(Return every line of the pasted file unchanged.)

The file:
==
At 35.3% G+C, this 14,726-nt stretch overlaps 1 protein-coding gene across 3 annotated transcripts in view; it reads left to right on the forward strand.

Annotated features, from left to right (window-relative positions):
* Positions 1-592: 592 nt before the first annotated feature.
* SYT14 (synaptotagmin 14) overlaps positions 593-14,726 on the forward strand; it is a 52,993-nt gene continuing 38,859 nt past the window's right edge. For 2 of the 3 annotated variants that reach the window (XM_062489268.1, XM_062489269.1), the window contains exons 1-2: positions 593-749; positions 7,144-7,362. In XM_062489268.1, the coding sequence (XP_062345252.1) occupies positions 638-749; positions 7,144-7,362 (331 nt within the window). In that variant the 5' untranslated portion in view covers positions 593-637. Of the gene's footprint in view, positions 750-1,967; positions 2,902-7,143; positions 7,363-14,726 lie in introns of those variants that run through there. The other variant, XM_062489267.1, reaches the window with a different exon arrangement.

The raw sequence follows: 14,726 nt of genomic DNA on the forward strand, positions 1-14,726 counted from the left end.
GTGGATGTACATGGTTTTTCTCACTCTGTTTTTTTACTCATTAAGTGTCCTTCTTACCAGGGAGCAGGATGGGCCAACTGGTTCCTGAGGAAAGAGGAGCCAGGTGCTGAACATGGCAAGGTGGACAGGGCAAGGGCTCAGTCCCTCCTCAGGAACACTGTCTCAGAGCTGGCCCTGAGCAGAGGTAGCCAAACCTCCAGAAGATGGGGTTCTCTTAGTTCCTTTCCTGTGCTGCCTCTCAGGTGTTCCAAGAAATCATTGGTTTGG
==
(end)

At 35.3% G+C, this 14,726-nt stretch overlaps 1 protein-coding gene across 3 annotated transcripts in view; it reads left to right on the forward strand.

Annotated features, from left to right (window-relative positions):
* Positions 1-592: 592 nt before the first annotated feature.
* SYT14 (synaptotagmin 14) overlaps positions 593-14,726 on the forward strand; it is a 52,993-nt gene continuing 38,859 nt past the window's right edge. For 2 of the 3 annotated variants that reach the window (XM_062489268.1, XM_062489269.1), the window contains exons 1-2: positions 593-749; positions 7,144-7,362. In XM_062489268.1, the coding sequence (XP_062345252.1) occupies positions 638-749; positions 7,144-7,362 (331 nt within the window). In that variant the 5' untranslated portion in view covers positions 593-637. Of the gene's footprint in view, positions 750-1,967; positions 2,902-7,143; positions 7,363-14,726 lie in introns of those variants that run through there. The other variant, XM_062489267.1, reaches the window with a different exon arrangement.

The raw sequence follows: 14,726 nt of genomic DNA on the forward strand, positions 1-14,726 counted from the left end.
GTGGATGTACATGGTTTTTCTCACTCTGTTTTTTTACTCATTAAGTGTCCTTCTTACCAGGGAGCAGGATGGGCCAACTGGTTCCTGAGGAAAGAGGAGCCAGGTGCTGAACATGGCAAGGTGGACAGGGCAAGGGCTCAGTCCCTCCTCAGGAACACTGTCTCAGAGCTGGCCCTGAGCAGAGGTAGCCAAACCTCCAGAAGATGGGGTTCTCTTAGTTCCTTTCCTGTGCTGCCTCTCAGGTGTTCCAAGAAATCATTGGTTTGG